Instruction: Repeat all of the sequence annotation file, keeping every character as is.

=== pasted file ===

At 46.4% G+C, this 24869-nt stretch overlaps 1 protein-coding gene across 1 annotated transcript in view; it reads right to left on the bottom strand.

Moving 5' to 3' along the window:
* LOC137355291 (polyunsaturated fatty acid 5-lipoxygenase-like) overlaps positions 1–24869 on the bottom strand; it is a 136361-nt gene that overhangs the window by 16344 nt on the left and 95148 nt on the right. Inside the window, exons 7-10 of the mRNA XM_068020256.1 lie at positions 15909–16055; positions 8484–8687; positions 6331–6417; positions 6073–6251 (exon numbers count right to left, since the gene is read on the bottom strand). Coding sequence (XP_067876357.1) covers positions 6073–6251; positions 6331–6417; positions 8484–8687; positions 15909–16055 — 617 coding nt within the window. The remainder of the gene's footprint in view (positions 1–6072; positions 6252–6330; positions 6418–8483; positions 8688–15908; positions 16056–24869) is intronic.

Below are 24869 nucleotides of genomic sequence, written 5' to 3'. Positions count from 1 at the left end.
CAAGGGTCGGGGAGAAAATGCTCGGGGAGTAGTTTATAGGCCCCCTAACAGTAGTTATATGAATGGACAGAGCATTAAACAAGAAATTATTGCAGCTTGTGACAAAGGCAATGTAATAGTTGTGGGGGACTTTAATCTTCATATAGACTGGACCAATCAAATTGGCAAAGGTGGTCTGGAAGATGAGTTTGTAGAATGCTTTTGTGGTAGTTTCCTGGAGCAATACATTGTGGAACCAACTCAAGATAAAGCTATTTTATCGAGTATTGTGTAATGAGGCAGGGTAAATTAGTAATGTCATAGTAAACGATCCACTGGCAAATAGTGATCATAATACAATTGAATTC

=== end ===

At 46.4% G+C, this 24869-nt stretch overlaps 1 protein-coding gene across 1 annotated transcript in view; it reads right to left on the bottom strand.

Moving 5' to 3' along the window:
* LOC137355291 (polyunsaturated fatty acid 5-lipoxygenase-like) overlaps positions 1–24869 on the bottom strand; it is a 136361-nt gene that overhangs the window by 16344 nt on the left and 95148 nt on the right. Inside the window, exons 7-10 of the mRNA XM_068020256.1 lie at positions 15909–16055; positions 8484–8687; positions 6331–6417; positions 6073–6251 (exon numbers count right to left, since the gene is read on the bottom strand). Coding sequence (XP_067876357.1) covers positions 6073–6251; positions 6331–6417; positions 8484–8687; positions 15909–16055 — 617 coding nt within the window. The remainder of the gene's footprint in view (positions 1–6072; positions 6252–6330; positions 6418–8483; positions 8688–15908; positions 16056–24869) is intronic.

Below are 24869 nucleotides of genomic sequence, written 5' to 3'. Positions count from 1 at the left end.
CAAGGGTCGGGGAGAAAATGCTCGGGGAGTAGTTTATAGGCCCCCTAACAGTAGTTATATGAATGGACAGAGCATTAAACAAGAAATTATTGCAGCTTGTGACAAAGGCAATGTAATAGTTGTGGGGGACTTTAATCTTCATATAGACTGGACCAATCAAATTGGCAAAGGTGGTCTGGAAGATGAGTTTGTAGAATGCTTTTGTGGTAGTTTCCTGGAGCAATACATTGTGGAACCAACTCAAGATAAAGCTATTTTATCGAGTATTGTGTAATGAGGCAGGGTAAATTAGTAATGTCATAGTAAACGATCCACTGGCAAATAGTGATCATAATACAATTGAATTC